The defence attorney, however, tells jurors that the prosecution's case consists entirely of reasonable doubt. She questions how someone like Marlon could orchestrate a chemistry-based crime when he's not terribly bright. To pull off a crime like this one, she says, you'd have to be -- pause for effect -- a genius. Marlon is not a genius. Therefore, she concludes, he musn't be guilty and it's better to let 100 guilty men go free than to imprison even one innocent man.

Nick and Sara are later called back to court when the jury announces that it has reached a verdict.

Conclusion (there are spoilers here. YOU HAVE BEEN WARNED)

The jury delivers its verdict.

Sara runs into the family at the police station afterwards. She informs Hannah that the district attorney is more than willing to file murder charges against a 12-year-old and that they'll be seeing a lot of each other in the future. Hannah's mother expresses her disappointment in this news, but Hannah asks to speak to Sara alone. Sara tells her that she could have done anything she wanted with her gifts, but she wasted them on murder. Hannah seems bemused by this, reminding Sara that she'll be out of jail within years and will have a degree. She also says that she's free to write a book about her life and notes that "freaks are good box office." Sara tells her that she's a smart girl, but that no one is smart enough to get away with murder.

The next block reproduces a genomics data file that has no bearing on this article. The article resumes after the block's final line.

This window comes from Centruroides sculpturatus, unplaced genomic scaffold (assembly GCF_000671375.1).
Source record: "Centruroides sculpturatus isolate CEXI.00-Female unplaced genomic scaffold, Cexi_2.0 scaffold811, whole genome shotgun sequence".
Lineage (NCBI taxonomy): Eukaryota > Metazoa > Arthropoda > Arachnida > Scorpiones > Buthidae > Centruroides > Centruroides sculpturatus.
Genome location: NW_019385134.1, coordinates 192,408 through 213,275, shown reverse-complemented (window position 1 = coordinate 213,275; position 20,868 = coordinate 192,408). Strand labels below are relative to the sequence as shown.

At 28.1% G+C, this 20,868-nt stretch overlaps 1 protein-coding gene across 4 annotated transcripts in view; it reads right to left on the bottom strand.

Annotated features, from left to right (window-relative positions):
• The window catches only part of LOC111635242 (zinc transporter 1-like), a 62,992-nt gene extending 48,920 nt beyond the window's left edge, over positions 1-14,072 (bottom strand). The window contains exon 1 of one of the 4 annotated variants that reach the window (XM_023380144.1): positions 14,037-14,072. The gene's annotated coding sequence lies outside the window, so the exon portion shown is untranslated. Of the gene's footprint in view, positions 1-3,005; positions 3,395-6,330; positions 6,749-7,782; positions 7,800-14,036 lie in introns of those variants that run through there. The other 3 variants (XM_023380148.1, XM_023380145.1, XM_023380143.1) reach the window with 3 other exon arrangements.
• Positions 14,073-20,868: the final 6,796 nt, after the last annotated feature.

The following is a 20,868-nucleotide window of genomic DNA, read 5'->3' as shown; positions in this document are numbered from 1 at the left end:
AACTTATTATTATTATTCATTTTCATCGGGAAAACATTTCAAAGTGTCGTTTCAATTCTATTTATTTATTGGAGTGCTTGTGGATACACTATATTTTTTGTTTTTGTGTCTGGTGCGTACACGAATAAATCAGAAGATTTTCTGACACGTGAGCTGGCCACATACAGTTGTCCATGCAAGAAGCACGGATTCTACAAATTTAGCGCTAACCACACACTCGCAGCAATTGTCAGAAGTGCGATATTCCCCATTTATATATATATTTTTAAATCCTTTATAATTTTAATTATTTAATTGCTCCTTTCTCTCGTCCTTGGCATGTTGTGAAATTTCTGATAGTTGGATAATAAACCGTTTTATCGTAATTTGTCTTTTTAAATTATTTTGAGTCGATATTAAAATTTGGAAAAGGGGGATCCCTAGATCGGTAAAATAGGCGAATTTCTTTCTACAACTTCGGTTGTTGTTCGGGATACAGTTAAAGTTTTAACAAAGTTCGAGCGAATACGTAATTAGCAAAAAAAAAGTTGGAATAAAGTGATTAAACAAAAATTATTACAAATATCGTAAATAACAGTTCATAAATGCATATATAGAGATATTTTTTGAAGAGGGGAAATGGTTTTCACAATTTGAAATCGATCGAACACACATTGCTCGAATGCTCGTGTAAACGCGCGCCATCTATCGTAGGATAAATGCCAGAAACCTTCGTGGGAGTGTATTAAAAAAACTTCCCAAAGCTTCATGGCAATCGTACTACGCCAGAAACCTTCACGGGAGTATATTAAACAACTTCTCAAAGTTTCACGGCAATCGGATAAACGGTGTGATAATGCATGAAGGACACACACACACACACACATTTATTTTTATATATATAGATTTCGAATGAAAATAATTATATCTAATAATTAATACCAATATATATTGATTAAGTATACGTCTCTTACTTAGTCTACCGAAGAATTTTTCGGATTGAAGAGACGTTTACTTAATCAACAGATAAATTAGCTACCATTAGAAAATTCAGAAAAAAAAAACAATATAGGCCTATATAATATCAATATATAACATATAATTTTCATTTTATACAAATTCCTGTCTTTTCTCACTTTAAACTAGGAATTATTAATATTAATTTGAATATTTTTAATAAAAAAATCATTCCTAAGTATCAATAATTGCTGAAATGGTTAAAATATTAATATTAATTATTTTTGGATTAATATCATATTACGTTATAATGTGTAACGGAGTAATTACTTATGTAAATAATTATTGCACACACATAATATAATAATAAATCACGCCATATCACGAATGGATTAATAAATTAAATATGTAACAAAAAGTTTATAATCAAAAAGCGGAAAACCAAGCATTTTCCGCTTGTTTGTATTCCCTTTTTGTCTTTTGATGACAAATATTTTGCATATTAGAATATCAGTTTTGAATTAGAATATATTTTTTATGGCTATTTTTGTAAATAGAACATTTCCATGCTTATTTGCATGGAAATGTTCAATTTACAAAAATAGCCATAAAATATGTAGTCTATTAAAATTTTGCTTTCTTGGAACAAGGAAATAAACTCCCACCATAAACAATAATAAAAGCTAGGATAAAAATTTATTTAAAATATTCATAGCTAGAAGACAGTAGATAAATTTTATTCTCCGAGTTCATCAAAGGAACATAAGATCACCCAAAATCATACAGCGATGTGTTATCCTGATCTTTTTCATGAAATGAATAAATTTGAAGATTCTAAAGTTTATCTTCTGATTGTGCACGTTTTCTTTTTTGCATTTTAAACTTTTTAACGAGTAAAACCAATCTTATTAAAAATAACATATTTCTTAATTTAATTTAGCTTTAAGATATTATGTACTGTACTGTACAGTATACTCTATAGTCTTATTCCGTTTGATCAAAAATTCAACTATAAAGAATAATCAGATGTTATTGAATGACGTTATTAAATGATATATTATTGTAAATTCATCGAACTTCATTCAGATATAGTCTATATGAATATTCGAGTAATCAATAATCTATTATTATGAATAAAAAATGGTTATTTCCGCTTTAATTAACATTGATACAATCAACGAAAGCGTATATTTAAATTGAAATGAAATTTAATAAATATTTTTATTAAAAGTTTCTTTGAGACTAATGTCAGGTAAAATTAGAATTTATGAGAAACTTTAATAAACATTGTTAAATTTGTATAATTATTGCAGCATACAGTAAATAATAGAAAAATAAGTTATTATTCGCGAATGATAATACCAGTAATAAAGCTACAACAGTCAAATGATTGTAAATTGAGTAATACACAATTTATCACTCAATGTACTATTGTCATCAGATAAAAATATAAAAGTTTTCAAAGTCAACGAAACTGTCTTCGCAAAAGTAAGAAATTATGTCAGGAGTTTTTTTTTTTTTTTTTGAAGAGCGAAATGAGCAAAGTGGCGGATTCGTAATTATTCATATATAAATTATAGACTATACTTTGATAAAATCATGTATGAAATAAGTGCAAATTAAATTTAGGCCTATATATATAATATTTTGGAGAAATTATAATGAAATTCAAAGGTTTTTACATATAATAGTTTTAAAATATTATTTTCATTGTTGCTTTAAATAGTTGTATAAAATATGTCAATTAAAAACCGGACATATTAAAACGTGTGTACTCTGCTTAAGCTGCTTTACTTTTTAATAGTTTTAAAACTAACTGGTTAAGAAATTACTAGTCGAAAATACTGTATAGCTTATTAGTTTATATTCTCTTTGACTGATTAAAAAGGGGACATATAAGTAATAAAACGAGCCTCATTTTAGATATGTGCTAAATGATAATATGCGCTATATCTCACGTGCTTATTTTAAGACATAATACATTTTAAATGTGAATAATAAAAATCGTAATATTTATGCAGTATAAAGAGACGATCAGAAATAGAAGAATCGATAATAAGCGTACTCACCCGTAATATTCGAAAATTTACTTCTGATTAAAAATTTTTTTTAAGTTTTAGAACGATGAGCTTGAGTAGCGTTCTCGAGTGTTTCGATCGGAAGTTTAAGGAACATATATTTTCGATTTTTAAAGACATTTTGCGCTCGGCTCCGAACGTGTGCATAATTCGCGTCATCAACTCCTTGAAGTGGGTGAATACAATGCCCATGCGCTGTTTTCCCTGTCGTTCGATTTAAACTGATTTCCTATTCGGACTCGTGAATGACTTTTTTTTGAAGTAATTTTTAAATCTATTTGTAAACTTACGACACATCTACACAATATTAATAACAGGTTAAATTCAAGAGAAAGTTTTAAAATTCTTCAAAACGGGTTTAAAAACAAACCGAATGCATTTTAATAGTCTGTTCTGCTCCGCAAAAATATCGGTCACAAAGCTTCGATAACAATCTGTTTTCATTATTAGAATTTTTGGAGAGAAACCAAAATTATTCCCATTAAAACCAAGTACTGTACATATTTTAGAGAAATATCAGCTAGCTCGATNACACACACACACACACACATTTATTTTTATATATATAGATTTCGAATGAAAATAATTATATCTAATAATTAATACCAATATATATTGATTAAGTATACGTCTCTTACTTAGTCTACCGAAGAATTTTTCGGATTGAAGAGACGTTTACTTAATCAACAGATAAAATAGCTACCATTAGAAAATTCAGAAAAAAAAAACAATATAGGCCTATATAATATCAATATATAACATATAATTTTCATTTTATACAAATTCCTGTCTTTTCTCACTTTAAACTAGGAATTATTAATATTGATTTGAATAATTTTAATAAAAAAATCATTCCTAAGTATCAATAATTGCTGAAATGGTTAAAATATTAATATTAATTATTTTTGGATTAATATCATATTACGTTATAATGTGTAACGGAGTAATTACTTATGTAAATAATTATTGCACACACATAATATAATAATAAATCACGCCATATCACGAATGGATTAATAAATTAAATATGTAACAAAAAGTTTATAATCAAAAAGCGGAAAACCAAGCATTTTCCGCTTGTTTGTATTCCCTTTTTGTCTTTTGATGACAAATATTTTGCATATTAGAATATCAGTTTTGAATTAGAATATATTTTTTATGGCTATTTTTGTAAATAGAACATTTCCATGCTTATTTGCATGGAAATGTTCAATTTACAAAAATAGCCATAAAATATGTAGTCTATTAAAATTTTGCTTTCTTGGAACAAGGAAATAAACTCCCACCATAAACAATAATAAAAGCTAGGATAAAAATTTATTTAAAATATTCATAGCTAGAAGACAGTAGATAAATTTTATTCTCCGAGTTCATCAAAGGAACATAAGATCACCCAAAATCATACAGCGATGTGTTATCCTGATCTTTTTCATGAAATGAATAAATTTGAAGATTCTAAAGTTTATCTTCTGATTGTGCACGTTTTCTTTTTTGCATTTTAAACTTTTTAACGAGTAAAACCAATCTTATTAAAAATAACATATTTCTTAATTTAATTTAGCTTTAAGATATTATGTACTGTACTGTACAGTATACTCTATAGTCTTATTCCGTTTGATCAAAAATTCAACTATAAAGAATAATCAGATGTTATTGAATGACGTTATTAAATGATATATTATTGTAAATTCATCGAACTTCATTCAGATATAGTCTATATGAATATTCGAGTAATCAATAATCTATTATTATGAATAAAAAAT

Hannah smiles, leans in and lets Sara in on a secret: she's not the murderer. Marlon is. She walks away, leaving Sara to contemplate what just happened. And because Marlon has just been found not guilty by a jury, he cannot be tried for the murder a second time

Sara got pwned


Although the character of Gil Grissom would famously go on sabbatical in season 7 (due to actor William Petersen's four-week sojourn to perform with a community theatre group), he's not in this episode at all. Neither is police captain Jim Brass (Paul Guilefoyle) or DNA tech-turned CSI Greg Sanders (Eric Szmanda). No explanation is given as to why.

Most CSI episodes contain two investigations: the main plot and the subplot. This one has only a main plot. The main characters that do appear in the show (Sara, Nick, Warrick, Sofia and Catherine Willows) are all involved in this investigation.

This is the second CSI episode (in the main series anyway) where the team has to re-evaluate an entire case from the very beginning because something came up in court that went against their initial findings. The first such occurrence was in the season 4 episode Invisible Evidence, wherein Warrick was testifying on the stand when the defence attorney revealed that he hadn't followed proper procedure.